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Former Sen. Pat Toomey: Regulating PBMs Could Raise Pharmaceutical Costs Instead Of Lowering Them

Pat Toomey
Thought Leader: Pat Toomey
December 18, 2023
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FORMER SEN. PAT TOOMEY: PBMs (pharmacy benefit managers) are businesses, companies, that are hired by health insurance companies or businesses that sponsor health insurance plans for one purpose: to negotiate lower drug prices than the insurance company or employer could negotiate for themselves. They are an intermediary that gets the best possible price.

What that means is if you are a consumer, if you have a health insurance plan or prescription drug coverage with your plan, chances are good you’re paying less for prescription drugs than you would because there is a PBM involved that i negotiating those lower prices.

It’s an interesting response to the healthcare marketplace that includes a kind of bargaining imbalance, if you will. America has some of the biggest and greatest pharmaceutical companies on the planet. We really dominate this important space, and our companies do fantastic work with new medicines that keep us healthy and alive.

But, they’re big and national, whereas the health insurance industry is much more fragmented. It tends to be that health insurance plans cover a geographical region. It might be a good-sized region. I can think of a great company that covers most of southeastern Pennsylvania. America is a lot bigger than southeastern Pennsylvania.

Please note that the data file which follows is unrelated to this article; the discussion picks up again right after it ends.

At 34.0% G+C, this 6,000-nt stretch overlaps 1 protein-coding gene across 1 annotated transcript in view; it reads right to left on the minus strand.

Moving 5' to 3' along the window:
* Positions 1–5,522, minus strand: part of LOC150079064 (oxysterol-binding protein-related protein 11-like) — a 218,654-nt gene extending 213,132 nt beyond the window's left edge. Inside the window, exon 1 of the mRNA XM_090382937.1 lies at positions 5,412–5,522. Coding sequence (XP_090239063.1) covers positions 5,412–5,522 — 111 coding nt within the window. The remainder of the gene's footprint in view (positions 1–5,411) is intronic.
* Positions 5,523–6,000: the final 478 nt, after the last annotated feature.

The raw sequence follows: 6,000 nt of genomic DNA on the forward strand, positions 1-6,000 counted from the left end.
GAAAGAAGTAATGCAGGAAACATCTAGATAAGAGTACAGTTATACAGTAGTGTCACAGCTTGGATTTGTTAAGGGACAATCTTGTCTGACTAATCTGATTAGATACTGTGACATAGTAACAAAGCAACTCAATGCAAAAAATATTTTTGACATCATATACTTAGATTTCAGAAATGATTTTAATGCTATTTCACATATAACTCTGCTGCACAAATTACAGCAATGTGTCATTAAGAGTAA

So there’s an asymmetry in bargaining power and PBMs kind of level that playing field to a significant degree. They tend to work for many insurance companies, and by being able to aggregate the purchasing of many insurance companies, they’re a much stronger counterweight. So you tend to have more balanced negotiations that you might otherwise have. The net effect is prescription drug prices are lower as a result of PBMs than they would otherwise be.

You hear a lot about prescription drug costs. If you look closely at it, you see that the prescription drug cost as a component of overall healthcare spending has been much better anchored than other sectors of healthcare — including hospitalizations, for instance. There are a variety of reasons for that, actually, PBMs are one of them, but the combination of the ability to substitute generic for branded drugs, competition in the industry, the constant evolution of new medicines — the net effect of all that is the rate of increases in prescription drugs, notwithstanding individual exceptions, generally has been quite low.

It is one of the reasons why I think Congress is looking at the wrong place here. By going into this fairly complex delivery system that involves pharmaceutical companies, health insurers, PBMs, employer sponsors, customers, pharmacies — a lot of moving parts — for Congress to come in and say, “We’re going to disrupt this by making it much more difficult for one of the players in this supply chain to operate,” is a big mistake.

The legislation that is getting a lot of attention would severely curtail PBMs. One thing several would like to do is disrupt the mechanism by which PBMs generate revenue. They’re a business. They have to generate revenue. And one of the ways they do that is by sharing in the savings. They sometimes get a percentage of the reduction they’re able to negotiate in prescription drug costs. That does have the virtue of aligning the interest. The PBM has the same interest as the consumer who is buying the pharmaceutical product or the insurance that is covering the cost of that.